Given these shortcomings, additional discussion and study is needed regarding several issues. While our panel was equivocal, ACMG guidelines that genetic counseling should be provided at all phases of genetic testing (77) seems most prudent. Similarly, an approach toward scoliosis and osteopenia similar to that proposed for Rett Syndrome (25, 67–69) should be provided. All treatments carry risk of potentially significant morbidity and mortality that should be carefully reviewed with families so that informed treatment decisions should be made. Addressing a complete algorithm for use of anti-seizure medications, including variations with age and seizures types, was beyond the scope of our approach, but should be considered as a completely separate effort. A standard approach to epilepsy management in CDD including avoidance of polypharmacy should be considered, even though the literature indicates significant medical resistance (22).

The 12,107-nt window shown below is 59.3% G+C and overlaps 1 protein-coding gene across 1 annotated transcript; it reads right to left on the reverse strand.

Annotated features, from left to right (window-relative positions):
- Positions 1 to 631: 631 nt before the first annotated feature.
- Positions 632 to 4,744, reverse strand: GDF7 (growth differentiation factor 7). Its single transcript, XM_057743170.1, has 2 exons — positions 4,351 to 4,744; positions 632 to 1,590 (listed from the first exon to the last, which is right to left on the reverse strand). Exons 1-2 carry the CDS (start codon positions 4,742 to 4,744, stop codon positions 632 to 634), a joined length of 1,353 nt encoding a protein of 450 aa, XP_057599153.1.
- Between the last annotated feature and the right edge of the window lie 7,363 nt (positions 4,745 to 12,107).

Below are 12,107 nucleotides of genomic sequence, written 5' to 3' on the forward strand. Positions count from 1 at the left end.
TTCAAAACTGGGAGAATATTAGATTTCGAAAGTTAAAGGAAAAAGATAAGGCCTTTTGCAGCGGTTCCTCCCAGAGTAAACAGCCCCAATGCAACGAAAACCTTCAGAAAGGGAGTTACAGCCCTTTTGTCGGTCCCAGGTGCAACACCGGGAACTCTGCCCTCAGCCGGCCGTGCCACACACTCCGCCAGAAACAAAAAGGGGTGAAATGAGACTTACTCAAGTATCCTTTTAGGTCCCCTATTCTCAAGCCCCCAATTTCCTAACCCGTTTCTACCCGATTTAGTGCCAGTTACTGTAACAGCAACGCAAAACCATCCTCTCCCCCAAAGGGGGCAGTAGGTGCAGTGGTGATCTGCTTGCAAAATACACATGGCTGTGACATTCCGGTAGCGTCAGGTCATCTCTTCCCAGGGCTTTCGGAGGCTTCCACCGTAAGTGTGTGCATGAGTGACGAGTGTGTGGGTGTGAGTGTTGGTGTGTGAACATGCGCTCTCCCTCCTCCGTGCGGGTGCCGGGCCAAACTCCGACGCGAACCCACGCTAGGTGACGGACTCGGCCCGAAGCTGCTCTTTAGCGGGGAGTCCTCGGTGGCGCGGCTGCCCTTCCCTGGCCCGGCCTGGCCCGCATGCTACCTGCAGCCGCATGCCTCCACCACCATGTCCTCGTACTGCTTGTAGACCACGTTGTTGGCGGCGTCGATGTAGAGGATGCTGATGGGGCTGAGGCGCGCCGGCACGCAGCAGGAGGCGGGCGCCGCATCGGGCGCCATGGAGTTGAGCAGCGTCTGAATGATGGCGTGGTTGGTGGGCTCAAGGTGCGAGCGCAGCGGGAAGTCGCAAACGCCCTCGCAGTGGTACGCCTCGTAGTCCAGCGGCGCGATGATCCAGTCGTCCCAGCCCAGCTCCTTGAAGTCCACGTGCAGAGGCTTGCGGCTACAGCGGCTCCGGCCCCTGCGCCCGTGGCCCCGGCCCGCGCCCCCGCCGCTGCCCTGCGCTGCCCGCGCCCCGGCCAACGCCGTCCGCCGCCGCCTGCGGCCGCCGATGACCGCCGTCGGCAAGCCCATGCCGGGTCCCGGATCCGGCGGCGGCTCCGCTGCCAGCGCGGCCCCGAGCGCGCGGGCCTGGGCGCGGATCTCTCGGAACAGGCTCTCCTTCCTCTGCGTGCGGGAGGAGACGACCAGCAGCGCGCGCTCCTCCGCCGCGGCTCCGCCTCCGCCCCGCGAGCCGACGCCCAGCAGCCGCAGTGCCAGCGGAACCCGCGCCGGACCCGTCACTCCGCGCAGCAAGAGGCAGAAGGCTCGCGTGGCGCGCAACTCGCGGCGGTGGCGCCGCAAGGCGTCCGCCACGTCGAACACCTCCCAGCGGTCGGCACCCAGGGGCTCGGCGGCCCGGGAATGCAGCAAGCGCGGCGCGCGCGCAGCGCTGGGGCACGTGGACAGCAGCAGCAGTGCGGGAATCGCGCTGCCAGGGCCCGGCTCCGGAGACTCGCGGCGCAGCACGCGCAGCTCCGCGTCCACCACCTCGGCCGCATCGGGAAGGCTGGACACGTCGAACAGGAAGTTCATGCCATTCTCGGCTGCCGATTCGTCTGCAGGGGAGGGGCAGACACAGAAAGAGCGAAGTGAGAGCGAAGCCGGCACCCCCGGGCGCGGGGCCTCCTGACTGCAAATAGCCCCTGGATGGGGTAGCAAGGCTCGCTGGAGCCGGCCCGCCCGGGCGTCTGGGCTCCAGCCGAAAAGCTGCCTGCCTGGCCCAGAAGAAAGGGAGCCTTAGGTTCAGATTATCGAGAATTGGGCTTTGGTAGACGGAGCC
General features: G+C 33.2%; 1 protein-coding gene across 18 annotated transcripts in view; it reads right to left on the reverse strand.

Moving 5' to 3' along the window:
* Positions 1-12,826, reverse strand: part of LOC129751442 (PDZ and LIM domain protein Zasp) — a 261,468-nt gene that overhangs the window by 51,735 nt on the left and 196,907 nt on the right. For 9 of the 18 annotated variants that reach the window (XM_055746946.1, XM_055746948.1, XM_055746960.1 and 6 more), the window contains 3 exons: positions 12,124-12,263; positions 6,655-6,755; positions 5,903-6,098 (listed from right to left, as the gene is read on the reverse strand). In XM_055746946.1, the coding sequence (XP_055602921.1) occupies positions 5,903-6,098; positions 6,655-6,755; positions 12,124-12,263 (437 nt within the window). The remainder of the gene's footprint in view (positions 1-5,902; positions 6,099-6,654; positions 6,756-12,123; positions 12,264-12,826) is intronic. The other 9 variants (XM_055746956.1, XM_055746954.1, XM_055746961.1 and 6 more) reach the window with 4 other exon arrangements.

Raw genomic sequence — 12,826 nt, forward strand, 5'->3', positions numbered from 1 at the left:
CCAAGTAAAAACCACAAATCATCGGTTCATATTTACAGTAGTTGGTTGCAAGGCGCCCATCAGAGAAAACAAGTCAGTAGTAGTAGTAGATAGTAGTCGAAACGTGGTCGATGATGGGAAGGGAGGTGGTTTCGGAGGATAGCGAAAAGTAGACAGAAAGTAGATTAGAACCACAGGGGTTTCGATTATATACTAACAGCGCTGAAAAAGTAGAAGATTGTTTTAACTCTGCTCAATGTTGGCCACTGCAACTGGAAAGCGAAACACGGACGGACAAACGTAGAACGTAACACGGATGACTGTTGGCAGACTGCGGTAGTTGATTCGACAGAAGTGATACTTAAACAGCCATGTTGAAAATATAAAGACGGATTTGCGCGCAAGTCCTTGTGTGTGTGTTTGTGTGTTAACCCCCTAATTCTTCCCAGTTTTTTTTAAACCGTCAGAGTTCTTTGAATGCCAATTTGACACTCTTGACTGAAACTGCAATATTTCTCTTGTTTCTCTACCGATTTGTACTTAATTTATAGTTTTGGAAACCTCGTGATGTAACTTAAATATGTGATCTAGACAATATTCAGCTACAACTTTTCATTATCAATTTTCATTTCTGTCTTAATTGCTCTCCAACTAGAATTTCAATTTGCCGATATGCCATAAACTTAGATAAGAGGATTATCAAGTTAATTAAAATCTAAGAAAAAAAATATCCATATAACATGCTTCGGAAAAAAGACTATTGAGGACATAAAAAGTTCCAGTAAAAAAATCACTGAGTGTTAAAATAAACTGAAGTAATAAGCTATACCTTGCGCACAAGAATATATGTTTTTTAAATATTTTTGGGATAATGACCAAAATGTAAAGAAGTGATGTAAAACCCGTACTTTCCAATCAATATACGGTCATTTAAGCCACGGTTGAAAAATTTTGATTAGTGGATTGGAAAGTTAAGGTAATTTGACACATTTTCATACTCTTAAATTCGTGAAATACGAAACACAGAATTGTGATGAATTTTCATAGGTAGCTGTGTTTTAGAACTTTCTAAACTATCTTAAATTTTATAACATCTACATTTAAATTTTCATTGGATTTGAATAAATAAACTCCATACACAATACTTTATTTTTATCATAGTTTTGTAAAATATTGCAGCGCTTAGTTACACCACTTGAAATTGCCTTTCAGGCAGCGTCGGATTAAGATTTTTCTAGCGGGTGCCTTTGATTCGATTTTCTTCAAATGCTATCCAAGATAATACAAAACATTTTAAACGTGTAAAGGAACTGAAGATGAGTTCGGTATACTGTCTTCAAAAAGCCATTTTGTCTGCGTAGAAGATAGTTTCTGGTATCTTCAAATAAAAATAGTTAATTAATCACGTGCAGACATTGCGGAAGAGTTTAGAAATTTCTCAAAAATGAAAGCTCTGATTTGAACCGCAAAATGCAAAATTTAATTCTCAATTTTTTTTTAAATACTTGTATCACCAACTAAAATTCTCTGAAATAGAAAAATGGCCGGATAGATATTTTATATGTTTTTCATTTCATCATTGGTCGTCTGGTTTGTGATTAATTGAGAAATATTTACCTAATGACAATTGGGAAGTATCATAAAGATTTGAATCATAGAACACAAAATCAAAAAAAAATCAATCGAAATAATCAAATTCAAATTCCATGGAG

Consistent with this, our survey indicates that medication and surgical options that may be offered to other individuals with medically resistant epilepsy, due to other causes, should also be offered to individuals with CDD. There has not been strong evidence until recently to support any specific treatment interventions in this population including steroids, surgery or any other specific anti-seizure medications. However, following the large international placebo controlled trial of ganaxolone, the FDA has just approved ganaxolone (Ztalmy; Marinus Pharmaceuticals) for the treatment of seizures associated with CDD, in patients aged 2 years and older.